We selected tantalum as analyte as it is both dense (16.6 g cm−3) and readily condenses into large clusters. Detecting such large clusters with the TOF mass spectrometer constituted a first challenge. We were able to detect clusters up to ~7 MDa by TOF-MS, i.e., close to twofold heavier compared with previous experiments8,9. This was achieved by an increase in the ion acceleration voltage (from 3 to 3.6 kV), as the ion detector efficiency is proportional to the square of this parameter. Monitoring the nanoresonator’s frequency was achieved with a PLL with a response time of ~10 ms. An example of mechanical frequency trace in closed-loop operation acquired during exposure to cluster beam is shown Fig. 4a. Frequency jumps (see inset) were converted into mass with Δm = 2Mres Δf/f0. In contrast with prior devices, landing position, stiffness, or aspect ratio did not have to be accounted for (see Supplementary Fig. 1) and direct access to the mass information was possible. Tuning of the nanocluster source parameters yielded particle adsorption event rates on the order of four events per second, making the landing of several particles within the PLL response time very unlikely. Notably, we observed a threefold improvement in event rate compared with one-dimensional vibrating beams with a similar particle flux8,9, which was in agreement with the capture surface ratio of the resonator used. Particle landing events were combined into histograms with bin widths ranging from 0.5 to 1 MDa. Mass spectra of four different nanocluster populations (2.8, 3.9, 5.7, and 7.7 MDa) acquired by both optomechanical MS and TOF-MS are displayed in Fig. 4. Although optomechanical MS directly provided the cluster mass distribution, TOF-MS yielded mass-to-charge ratio distributions. Although the vast majority of clusters carried only one charge, the presence of multiple charge states and the low TOF SNR could make spectra interpretation complex (Supplementary Fig. 12). Each optomechanical MS spectrum was acquired in only 5 min, and comprised ~1000 events. Both techniques provided comparable mean mass estimates for low mass populations (2.76 vs 2.83 MDa and 3.85 vs. 3.82 MDa for optomechanical MS and TOF-MS, respectively). Nevertheless, the optomechanical spectra consistently displayed a larger proportion of higher mass particles than TOF-MS and this was even more so for high-mass particles (5.67 and 7.68 MDa). This could be attributed to the fact that measurements were performed at the extreme mass range achievable for our TOF-MS: detection efficiency being roughly inversely proportional to ion mass, a fast decay of the detected signal with particle mass was expected, causing a distortion of the spectrum. This in turn degraded the detector’s SNR, making baseline subtraction more difficult, and may have resulted in a high-mass cutoff, explaining the underestimation of the average mass and of the standard deviation. This was prominently observed with the population with the largest mass, for which obtaining a spectrum with TOF-MS proved very challenging and required long integration times. Conversely, the nanoresonator limit of detection remaining constant with mass, its resolving power (ratio of analyzed mass-to mass resolution) increased with mass; and high-mass events were detected with better relative precision. This suggests that the high-mass tails of the optomechanical spectra were very likely representative of the cluster population, whereas TOF-MS “missed” these clusters (see Methods and Supplementary Figs. 10 and 11). This most likely explains the discrepancy in mean mass for the two heavier cluster populations. On the other hand, the low mass events (typically below 3 MDa) were performed close to the resonator’s limit of detection (~0.7 MDa). Measurement of the resonator’s frequency noise was required to correctly interpret the associated spectra in this range (see Methods). In total, our optomechanical resonator accumulated close to 10% of its initial mass in less than an hour of deposition without measurable performance degradation (Supplementary Fig. 13). The optical response remained constant during the whole process, without noticeable changes in quality factor, transmission, or resonance wavelength detuning (Supplementary Fig. 7).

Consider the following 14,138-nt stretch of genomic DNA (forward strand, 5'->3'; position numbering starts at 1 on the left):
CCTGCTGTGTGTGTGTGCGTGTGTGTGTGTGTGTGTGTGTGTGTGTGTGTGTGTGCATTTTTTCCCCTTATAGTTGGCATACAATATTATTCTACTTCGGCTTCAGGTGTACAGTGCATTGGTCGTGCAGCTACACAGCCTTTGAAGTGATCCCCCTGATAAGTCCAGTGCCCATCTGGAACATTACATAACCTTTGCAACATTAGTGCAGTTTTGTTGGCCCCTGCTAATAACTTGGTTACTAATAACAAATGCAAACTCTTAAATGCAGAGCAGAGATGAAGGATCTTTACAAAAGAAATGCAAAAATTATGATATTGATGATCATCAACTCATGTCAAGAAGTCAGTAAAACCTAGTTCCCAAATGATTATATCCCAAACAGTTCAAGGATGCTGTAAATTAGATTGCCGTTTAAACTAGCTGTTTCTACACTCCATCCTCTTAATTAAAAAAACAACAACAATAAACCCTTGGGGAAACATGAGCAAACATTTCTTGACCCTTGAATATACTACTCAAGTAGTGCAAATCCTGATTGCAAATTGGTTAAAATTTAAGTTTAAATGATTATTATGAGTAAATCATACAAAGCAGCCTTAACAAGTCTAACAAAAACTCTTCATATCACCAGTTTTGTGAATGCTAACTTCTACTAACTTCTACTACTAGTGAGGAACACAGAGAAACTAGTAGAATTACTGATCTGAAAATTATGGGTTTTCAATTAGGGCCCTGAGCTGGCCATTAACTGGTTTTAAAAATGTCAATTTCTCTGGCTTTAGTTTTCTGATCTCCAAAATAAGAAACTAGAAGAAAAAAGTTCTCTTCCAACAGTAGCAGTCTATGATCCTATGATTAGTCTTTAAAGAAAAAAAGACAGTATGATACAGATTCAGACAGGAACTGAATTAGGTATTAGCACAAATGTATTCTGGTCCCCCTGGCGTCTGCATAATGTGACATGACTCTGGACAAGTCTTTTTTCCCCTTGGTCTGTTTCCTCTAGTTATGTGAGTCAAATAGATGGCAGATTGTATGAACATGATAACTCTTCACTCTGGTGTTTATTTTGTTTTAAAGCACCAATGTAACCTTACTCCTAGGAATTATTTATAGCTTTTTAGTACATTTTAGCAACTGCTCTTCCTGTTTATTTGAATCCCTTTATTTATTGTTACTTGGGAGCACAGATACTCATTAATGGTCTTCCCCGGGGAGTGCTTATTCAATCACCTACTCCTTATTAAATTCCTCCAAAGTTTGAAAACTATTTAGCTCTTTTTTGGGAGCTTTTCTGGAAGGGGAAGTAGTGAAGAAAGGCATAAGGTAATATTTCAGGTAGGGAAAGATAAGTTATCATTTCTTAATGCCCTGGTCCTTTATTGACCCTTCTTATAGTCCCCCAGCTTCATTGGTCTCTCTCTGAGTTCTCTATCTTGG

Fig. 4: Single-particle optomechanical mass spectrometry of tantalum clusters.
figure4

a Frequency trace of the optomechanical resonator for the light green (5.7 MDa) cluster population deposition. For this particular measurement, 1140 events were recorded in ~5 min, for a total deposited mass close to 1% of the mass of the resonator. The sampling time is here 50 μs, the PLL bandwidth is 10 ms and the plotted frequency trace is averaged to a 10 ms integration time. Spectra are plotted from detected frequency jump heights (Methods). Inset: detail showing several frequency jumps from individual cluster depositions. b Normalized nanoresonator’s and c TOF mass spectra for four different tantalum cluster populations fitted with a log-normal function (dark blue lines) with mean masses ranging from 2.7 to 7.7 MDa (for optomechanical MS), equivalent to particle diameters from 8 to 11.3 nm. The number of events in the nanoresonator’s spectra range from 534 to 1384, for measurement times up to 300 sec in each case.